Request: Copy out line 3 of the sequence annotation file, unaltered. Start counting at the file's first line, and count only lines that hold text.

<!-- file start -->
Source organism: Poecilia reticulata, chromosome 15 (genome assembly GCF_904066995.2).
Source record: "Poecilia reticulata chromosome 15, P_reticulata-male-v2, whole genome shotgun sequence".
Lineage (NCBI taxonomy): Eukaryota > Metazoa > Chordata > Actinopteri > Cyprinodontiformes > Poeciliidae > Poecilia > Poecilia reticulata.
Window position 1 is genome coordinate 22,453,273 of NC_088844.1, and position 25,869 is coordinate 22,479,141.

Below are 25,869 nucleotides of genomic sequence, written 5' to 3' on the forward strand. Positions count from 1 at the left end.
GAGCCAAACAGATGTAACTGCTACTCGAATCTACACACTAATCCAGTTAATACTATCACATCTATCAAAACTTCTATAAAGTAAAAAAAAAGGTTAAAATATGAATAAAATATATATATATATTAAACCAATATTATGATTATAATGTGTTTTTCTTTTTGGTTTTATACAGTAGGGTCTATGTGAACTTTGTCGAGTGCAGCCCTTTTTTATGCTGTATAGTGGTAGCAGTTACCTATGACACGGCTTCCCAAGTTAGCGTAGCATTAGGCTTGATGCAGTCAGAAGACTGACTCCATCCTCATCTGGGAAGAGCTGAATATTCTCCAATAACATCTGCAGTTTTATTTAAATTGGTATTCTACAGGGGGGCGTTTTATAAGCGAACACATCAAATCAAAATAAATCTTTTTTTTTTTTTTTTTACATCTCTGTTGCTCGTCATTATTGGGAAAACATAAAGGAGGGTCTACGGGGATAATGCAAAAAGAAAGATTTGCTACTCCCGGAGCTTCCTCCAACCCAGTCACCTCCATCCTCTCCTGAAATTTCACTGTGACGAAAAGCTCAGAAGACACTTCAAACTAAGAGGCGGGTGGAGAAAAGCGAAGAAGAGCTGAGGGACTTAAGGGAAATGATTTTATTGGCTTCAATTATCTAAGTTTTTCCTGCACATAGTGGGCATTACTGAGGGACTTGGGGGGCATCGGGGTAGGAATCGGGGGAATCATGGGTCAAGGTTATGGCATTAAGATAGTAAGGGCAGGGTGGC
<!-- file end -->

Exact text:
Lineage (NCBI taxonomy): Eukaryota > Metazoa > Chordata > Actinopteri > Cyprinodontiformes > Poeciliidae > Poecilia > Poecilia reticulata.